Flow is when we are relaxed, when time slips away, much like when one is driving, deep in thought; we find ourselves surprised when we pull into the driveway, listening to the music, it seemed like the drive took no time at all. This phenomenon generalizes out to the rest of our lives; at work, and especially at play, flow allows us to become one with the project, the concepts, that we are trying to express. It’s a good thing to take the time to experience flow; coloring can do this, which is what is behind the rise of the adult coloring book.
Another crucial area that needs to be considered is the role of sleep in the creative process; sleep not only cleans detritus out of our brains, but sleep allows new information learned during the waking period, to become better embedded in the brain. Sleep aids in healing and growth; growth of neuronal connections is vital to the creative process as is the pruning of unneeded neuronal connections. Sleep allows the brain to reorganize all of the input that has come into the brain during the waking period; this sleep period also allows weaker subsystems in the brain that are overwhelmed during the day, to emerge as the stronger systems are on hold. This is the origin of the A HA! moment. There are many documented instances of the answer to a critical question to a problem that come in dreams, like the invention of the sewing machine.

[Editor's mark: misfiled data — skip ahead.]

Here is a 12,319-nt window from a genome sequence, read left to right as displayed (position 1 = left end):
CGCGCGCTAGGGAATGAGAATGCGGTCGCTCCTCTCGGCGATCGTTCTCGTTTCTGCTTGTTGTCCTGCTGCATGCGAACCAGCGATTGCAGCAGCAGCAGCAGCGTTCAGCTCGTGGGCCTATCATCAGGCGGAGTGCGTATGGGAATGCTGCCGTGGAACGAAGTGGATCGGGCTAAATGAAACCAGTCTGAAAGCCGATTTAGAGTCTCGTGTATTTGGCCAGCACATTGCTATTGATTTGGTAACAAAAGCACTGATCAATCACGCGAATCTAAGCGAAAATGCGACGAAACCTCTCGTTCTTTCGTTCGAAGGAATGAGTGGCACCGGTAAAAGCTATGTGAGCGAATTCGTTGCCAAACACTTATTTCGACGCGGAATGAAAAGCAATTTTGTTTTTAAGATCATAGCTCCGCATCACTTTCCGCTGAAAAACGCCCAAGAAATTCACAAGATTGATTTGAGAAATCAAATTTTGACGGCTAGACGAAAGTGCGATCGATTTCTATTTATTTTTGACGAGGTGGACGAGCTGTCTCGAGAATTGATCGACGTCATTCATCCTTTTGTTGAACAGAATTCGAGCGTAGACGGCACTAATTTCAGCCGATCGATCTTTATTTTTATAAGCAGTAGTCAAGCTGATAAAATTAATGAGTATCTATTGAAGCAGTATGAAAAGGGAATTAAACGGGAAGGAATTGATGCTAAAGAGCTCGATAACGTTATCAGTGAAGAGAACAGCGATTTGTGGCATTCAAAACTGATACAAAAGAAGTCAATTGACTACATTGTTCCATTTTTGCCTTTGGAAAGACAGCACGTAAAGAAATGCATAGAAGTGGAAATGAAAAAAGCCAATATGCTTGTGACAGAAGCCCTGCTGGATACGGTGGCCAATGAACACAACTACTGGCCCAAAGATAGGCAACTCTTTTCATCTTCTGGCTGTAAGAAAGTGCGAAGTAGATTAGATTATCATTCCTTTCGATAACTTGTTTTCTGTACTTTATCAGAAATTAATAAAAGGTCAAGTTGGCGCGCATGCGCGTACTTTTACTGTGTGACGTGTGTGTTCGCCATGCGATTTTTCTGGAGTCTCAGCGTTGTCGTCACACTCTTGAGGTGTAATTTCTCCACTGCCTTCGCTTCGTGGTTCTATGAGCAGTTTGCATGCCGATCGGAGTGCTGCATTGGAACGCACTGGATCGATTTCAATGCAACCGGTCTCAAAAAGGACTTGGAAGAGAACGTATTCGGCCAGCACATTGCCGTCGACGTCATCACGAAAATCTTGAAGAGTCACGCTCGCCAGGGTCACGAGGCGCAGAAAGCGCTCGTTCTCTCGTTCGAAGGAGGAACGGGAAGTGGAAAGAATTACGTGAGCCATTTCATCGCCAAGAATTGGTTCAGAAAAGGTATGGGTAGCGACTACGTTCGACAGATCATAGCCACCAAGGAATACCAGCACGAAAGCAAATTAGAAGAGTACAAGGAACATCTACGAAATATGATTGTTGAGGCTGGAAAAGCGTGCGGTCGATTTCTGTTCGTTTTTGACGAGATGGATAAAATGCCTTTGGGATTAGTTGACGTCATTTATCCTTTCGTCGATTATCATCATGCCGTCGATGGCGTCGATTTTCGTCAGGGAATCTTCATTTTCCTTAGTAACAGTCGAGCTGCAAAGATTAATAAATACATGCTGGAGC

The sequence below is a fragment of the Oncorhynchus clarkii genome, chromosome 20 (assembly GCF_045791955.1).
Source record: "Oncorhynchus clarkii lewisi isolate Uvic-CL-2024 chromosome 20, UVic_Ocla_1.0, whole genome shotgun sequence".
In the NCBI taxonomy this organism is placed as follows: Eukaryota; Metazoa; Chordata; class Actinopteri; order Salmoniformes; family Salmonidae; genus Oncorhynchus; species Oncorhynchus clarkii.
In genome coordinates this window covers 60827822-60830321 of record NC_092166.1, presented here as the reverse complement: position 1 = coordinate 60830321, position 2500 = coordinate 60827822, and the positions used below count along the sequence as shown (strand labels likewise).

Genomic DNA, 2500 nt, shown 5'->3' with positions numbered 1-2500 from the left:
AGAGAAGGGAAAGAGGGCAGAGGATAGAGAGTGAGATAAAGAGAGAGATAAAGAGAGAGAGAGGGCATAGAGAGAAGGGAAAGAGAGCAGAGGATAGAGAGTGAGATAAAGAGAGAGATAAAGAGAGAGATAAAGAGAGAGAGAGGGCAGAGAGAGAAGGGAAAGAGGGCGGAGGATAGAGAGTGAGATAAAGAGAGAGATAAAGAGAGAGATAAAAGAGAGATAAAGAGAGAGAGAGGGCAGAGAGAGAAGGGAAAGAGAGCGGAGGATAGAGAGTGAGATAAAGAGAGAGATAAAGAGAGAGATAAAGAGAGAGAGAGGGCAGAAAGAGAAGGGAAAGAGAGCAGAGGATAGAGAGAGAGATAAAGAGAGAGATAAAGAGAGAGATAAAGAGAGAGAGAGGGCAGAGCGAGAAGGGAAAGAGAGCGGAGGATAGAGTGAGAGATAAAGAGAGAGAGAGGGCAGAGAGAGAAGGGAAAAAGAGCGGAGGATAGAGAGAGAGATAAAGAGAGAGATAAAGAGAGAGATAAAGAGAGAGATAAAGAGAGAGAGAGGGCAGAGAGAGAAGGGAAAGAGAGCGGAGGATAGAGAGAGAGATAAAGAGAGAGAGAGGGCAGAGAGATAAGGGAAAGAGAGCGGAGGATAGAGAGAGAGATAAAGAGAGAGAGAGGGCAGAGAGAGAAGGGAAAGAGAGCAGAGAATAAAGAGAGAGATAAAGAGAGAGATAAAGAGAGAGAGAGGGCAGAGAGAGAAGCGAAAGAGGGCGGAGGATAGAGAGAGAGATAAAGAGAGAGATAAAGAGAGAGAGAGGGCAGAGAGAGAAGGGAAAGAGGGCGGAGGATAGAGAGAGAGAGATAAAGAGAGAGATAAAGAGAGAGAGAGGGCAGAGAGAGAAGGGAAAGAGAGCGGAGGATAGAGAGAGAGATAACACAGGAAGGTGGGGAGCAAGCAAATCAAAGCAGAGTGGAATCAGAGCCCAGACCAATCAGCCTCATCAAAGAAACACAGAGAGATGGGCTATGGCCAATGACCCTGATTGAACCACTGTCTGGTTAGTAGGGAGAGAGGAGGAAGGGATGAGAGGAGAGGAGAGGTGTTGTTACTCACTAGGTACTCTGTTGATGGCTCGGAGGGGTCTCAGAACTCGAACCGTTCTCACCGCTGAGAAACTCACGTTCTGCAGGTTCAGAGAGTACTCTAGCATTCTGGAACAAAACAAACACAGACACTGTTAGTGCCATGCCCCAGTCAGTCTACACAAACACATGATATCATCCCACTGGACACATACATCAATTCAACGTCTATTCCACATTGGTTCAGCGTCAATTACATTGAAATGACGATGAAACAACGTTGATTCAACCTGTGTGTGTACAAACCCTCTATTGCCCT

The inventor of the sewing machine was having a difficult time getting the thread to work; one night, during a dream, he saw the answer in the spear points that he dreamed of that night. They had holes in the tips, which when he applied this to the needles, it allowed the thread to properly loop, solving the problem he was having with his invention, that has changed the world.